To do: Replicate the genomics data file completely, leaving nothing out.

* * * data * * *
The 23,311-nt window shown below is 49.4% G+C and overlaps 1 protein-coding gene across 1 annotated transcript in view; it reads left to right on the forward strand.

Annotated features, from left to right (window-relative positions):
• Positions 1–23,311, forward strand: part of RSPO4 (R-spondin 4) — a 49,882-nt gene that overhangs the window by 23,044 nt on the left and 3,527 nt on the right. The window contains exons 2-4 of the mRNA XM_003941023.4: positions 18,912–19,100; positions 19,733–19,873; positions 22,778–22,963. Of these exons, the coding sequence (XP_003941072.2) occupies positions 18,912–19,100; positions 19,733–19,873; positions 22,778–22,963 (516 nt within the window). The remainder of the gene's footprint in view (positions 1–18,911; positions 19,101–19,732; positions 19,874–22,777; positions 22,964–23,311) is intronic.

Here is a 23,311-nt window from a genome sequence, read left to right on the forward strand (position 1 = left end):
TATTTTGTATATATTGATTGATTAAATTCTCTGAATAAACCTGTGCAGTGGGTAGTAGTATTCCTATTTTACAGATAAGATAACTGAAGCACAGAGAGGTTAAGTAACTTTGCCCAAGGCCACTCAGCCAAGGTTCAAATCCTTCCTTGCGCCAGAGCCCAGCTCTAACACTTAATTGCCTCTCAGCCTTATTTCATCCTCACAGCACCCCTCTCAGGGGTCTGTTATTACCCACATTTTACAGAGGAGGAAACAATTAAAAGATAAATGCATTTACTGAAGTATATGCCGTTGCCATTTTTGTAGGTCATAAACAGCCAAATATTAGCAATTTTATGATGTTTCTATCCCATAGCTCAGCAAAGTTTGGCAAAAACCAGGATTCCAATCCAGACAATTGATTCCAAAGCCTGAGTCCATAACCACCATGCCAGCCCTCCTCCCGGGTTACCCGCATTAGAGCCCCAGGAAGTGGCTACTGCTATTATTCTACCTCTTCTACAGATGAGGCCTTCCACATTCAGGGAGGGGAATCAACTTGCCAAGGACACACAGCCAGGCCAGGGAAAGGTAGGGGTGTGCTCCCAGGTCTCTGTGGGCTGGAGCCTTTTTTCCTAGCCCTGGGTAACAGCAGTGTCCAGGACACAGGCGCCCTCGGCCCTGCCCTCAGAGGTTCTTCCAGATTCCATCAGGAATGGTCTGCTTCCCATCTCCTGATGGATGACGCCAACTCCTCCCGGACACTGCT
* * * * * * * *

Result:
The 23,311-nt window shown below is 49.4% G+C and overlaps 1 protein-coding gene across 1 annotated transcript in view; it reads left to right on the forward strand.

Annotated features, from left to right (window-relative positions):
• Positions 1–23,311, forward strand: part of RSPO4 (R-spondin 4) — a 49,882-nt gene that overhangs the window by 23,044 nt on the left and 3,527 nt on the right. The window contains exons 2-4 of the mRNA XM_003941023.4: positions 18,912–19,100; positions 19,733–19,873; positions 22,778–22,963. Of these exons, the coding sequence (XP_003941072.2) occupies positions 18,912–19,100; positions 19,733–19,873; positions 22,778–22,963 (516 nt within the window). The remainder of the gene's footprint in view (positions 1–18,911; positions 19,101–19,732; positions 19,874–22,777; positions 22,964–23,311) is intronic.

Here is a 23,311-nt window from a genome sequence, read left to right on the forward strand (position 1 = left end):
TATTTTGTATATATTGATTGATTAAATTCTCTGAATAAACCTGTGCAGTGGGTAGTAGTATTCCTATTTTACAGATAAGATAACTGAAGCACAGAGAGGTTAAGTAACTTTGCCCAAGGCCACTCAGCCAAGGTTCAAATCCTTCCTTGCGCCAGAGCCCAGCTCTAACACTTAATTGCCTCTCAGCCTTATTTCATCCTCACAGCACCCCTCTCAGGGGTCTGTTATTACCCACATTTTACAGAGGAGGAAACAATTAAAAGATAAATGCATTTACTGAAGTATATGCCGTTGCCATTTTTGTAGGTCATAAACAGCCAAATATTAGCAATTTTATGATGTTTCTATCCCATAGCTCAGCAAAGTTTGGCAAAAACCAGGATTCCAATCCAGACAATTGATTCCAAAGCCTGAGTCCATAACCACCATGCCAGCCCTCCTCCCGGGTTACCCGCATTAGAGCCCCAGGAAGTGGCTACTGCTATTATTCTACCTCTTCTACAGATGAGGCCTTCCACATTCAGGGAGGGGAATCAACTTGCCAAGGACACACAGCCAGGCCAGGGAAAGGTAGGGGTGTGCTCCCAGGTCTCTGTGGGCTGGAGCCTTTTTTCCTAGCCCTGGGTAACAGCAGTGTCCAGGACACAGGCGCCCTCGGCCCTGCCCTCAGAGGTTCTTCCAGATTCCATCAGGAATGGTCTGCTTCCCATCTCCTGATGGATGACGCCAACTCCTCCCGGACACTGCT